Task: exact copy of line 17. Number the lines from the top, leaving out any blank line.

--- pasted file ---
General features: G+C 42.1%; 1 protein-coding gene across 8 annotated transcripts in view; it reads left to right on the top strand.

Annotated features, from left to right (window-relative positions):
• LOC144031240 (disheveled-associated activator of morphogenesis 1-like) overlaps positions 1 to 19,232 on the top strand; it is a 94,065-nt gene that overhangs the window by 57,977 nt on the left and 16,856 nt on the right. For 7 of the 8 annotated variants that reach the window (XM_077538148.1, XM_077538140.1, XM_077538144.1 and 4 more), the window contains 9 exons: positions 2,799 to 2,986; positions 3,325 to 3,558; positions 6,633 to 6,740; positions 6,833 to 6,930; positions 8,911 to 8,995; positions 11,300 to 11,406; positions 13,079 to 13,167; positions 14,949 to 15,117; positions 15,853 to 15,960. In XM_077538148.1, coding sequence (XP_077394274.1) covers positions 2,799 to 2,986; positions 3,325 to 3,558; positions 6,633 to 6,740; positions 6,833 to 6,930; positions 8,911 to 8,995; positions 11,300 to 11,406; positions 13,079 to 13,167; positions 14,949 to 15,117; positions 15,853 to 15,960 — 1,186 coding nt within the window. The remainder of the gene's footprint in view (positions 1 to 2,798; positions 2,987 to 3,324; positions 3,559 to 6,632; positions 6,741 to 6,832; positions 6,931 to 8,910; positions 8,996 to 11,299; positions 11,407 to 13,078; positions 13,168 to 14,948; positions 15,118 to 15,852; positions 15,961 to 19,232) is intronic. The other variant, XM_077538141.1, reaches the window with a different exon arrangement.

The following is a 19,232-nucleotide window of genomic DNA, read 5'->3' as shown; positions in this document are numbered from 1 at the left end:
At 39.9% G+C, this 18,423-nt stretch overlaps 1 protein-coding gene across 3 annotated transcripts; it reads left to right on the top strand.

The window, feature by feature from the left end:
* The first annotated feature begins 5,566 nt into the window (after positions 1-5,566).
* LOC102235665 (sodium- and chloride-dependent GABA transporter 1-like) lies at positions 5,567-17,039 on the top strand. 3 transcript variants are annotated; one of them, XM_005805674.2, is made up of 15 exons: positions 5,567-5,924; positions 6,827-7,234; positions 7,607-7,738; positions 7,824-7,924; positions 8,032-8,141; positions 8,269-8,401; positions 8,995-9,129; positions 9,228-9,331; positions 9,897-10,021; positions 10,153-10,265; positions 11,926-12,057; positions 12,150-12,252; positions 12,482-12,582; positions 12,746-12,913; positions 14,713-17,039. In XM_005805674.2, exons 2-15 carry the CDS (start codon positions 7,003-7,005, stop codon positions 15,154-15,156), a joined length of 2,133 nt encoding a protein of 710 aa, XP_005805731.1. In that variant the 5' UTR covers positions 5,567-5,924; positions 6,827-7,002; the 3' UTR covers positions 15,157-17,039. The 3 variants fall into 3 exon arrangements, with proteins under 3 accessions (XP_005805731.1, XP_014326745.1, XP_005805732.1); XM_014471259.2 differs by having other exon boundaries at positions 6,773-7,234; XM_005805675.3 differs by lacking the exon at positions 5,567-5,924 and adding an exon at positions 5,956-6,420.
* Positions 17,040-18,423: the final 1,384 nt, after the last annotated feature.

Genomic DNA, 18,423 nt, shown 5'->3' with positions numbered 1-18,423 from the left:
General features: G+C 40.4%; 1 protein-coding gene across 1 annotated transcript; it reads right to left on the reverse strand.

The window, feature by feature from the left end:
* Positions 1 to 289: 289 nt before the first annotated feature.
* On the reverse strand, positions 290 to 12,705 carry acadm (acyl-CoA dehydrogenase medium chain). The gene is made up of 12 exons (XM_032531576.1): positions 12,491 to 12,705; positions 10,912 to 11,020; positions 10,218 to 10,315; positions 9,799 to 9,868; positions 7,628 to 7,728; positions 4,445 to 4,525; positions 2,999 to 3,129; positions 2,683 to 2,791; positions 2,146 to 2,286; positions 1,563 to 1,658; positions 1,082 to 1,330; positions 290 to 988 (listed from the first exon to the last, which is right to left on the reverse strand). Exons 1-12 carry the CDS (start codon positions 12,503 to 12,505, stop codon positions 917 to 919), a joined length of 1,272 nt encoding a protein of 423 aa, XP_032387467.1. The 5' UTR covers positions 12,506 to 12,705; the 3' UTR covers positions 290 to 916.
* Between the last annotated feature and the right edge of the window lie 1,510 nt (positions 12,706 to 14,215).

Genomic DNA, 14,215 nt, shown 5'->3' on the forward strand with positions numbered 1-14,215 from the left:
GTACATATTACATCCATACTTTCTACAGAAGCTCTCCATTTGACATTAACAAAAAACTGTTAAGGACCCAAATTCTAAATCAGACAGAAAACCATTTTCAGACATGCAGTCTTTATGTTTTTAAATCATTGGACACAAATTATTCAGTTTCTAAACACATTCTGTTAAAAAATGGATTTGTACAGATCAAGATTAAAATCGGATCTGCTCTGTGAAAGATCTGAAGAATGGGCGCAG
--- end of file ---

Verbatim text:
GTACATATTACATCCATACTTTCTACAGAAGCTCTCCATTTGACATTAACAAAAAACTGTTAAGGACCCAAATTCTAAATCAGACAGAAAACCATTTTCAGACATGCAGTCTTTATGTTTTTAAATCATTGGACACAAATTATTCAGTTTCTAAACACATTCTGTTAAAAAATGGATTTGTACAGATCAAGATTAAAATCGGATCTGCTCTGTGAAAGATCTGAAGAATGGGCGCAG